Many players new to aerial combat are unaware or only have a vague idea of the aerodynamic concept of “Energy”. In very basic terms, energy is what the aircraft expends when it performs aerial maneuvers. The total energy of an aircraft is the total of its kinetic energy (speed) and potential energy (altitude).
Altitude (potential energy) can be thought of as stored energy – that is, you can use it to increase your speed (by initiating a dive), but once it’s gone, you need to replenish it.
Airspeed (kinetic energy) is much more ambiguous – you have a limited amount of stored speed (provided you are not at full throttle and full boost), but this can be spent as well, when the pilot performs any type of high-G maneuvering.
There are a few general rules that effective pilots adhere to:
- At the onset of every match, gain as much altitude (potential energy) as you can without sacrificing too much speed (kinetic energy)
- Attempt to expend as little energy as possible during the engagement.
- Regain spent energy as quickly as the situation allows
Remember, there is no maneuver which “creates” energy. A dive expends potential energy. A high-bank turn expends kinetic energy. Therefore, it is always advantageous to regain altitude and speed as soon as possible. The aircraft with the most energy in an engagement is usually the winner.
Try to plan as many of your maneuvers as possible with energy usage in mind. Look at these examples:
Scenario 1: You are engaged with an enemy in a continuous turning battle, and elect to break from the engagement by initiating a climb. However, your turning has already used up most of your available energy. Therefore, your ability to climb is greatly reduced, and will hang in a near-stalled condition, making it an easy target for the pursuing enemy. A better option would be to use as much boost as possible in conjunction with a shallow dive to increase your energy state as much as possible (a greater gain in kinetic energy than loss in potential energy) to extend away from the attacker.
Scenario 2: You locate and engage an enemy from a higher altitude, then climb steeply away from the target. Provided you performed this maneuver with sufficient airspeed and without boost, you should be able to climb away from the enemy utilizing your large amount of energy (stored boost + high airspeed), leaving the enemy no chance of catching you.
Scenario 3: You engage an enemy flying perpendicular to you (high deflection angle), but your initial attack run failed. While many players may initiate a tight turn at the opponent’s altitude to position themselves behind the enemy, this maneuver is wasteful in terms of energy, placing you at a potentially unequal energy state as compared to the enemy. A better solution would be to perform a half loop, re-engaging the enemy from a higher altitude (more stored potential energy) and diving onto the enemy, giving you the advantage of speed, allowing you to plan another attack if necessary.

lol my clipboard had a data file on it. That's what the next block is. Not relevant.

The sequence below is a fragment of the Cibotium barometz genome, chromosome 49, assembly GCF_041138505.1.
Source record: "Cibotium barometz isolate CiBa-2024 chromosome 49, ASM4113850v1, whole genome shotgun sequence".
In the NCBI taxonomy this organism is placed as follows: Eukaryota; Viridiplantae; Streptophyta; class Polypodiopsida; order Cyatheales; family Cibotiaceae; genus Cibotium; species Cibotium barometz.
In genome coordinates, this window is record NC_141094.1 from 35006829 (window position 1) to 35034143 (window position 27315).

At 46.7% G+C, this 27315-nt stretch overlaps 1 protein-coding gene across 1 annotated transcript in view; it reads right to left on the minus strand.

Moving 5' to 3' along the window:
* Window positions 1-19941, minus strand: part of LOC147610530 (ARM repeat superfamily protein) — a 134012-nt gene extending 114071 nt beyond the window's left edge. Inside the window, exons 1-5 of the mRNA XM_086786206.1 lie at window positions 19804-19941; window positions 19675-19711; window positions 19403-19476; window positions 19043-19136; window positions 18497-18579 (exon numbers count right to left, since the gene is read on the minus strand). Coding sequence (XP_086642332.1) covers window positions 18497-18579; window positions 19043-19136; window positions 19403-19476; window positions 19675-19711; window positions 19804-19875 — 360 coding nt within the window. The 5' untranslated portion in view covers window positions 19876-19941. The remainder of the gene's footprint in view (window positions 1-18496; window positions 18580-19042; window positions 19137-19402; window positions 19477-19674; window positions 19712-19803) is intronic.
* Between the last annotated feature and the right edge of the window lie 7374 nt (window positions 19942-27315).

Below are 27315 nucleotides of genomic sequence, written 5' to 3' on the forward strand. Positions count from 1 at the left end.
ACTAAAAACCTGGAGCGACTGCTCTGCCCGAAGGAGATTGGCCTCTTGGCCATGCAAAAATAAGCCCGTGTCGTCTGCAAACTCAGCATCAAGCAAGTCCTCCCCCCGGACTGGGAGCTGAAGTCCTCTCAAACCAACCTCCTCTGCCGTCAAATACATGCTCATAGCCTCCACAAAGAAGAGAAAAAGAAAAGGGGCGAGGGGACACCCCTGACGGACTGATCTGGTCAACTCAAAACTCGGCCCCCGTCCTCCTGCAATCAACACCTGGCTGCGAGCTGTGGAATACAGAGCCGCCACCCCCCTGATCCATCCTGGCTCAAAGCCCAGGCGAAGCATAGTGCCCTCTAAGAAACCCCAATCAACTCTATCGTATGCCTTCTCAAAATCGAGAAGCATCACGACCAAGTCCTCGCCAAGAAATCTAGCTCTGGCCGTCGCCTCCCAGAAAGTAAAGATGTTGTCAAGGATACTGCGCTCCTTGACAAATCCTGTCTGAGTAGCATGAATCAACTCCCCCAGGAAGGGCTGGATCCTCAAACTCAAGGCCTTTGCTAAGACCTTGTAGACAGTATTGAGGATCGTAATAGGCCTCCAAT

Many players choose an aircraft because it is very maneuverable, or it has a lot of firepower, or it takes a lot of punishment. However, quite often players do not follow the specific role of their aircraft, or how their aircraft fits into the team as a whole. Here are a few concepts that players can utilize in order to achieve team victory:
Understand your aircraft’s role, and analyze your team: By analyzing your team’s aircraft make-up, you will be in a better position to do the maximum “good” for your team. This can be ambiguous, and can vary from match to match.
- For example, many fighters can carry rockets. Carrier-based fighters can even carry bombs. However, this does not require you to attack ground targets. Aircraft such as the I-16 late mod, F4F, and P-51A are all capable of carrying rockets. However, they are also excellent dogfighting aircraft.
- Heavy fighters are even more variable. While many carry two or more bombs, if the team has two or more ground attack aircraft, attacking ground targets effectively negates the abilities of the GA aircraft. While targeting ground targets further away from the starting point would help, a more effective role, in this case, for the heavy fighters would be to engage other heavy fighters or ground attack aircraft, clearing the way for the friendly GAs.
Understand your aircraft’s abilities: This ties into the “understand your aircraft’s role”. Most light fighters do not have the firepower to effectively attack ground targets, and therefore are best suited to dogfighting. Conversely, most ground attack aircraft are too slow and cumbersome to effectively dogfight. This is not to say that they can’t; however, their forte lies elsewhere. The point here is that, at the start of the battle, you know where to initially proceed – either gaining altitude or diving for the deck.
Additionally, most aircraft can carry external ordinance. This weighs your aircraft down, adversely effecting the aircraft’s performance. Bear this in mind when attempting to perform certain maneuvers. If you’re in a carrier-based fighter, and required to dogfight – dump your ordinance and start dogfighting!
Conditions for Victory
While this seems fairly obvious (kill all the enemy aircraft or achieve supremacy), some players seem to be going about it in a less than efficient manner. This leads back to the “knowing your role”, “knowing your aircraft” type of thing.
Example: Fighters with rockets. Simply because you have rockets, you are not REQUIRED to attack ground targets. If there are other aircraft more capable of destroying ground targets, LET THEM! Use your aircraft’s maneuverability to either cover the heavy fighters / GA aircraft, or at least pose a distraction so your team’s HF / GAs can reach the enemy headquarters, where ground kills are plentiful.
Also, good ground attack is not enough to secure victory. While destroying all the ground targets does increase the rate of superiority gain, it does not negate the fact that there are other enemy aircraft out there. An effective team needs to take the ABILITY of the enemy to destroy ground targets and friendly aircraft.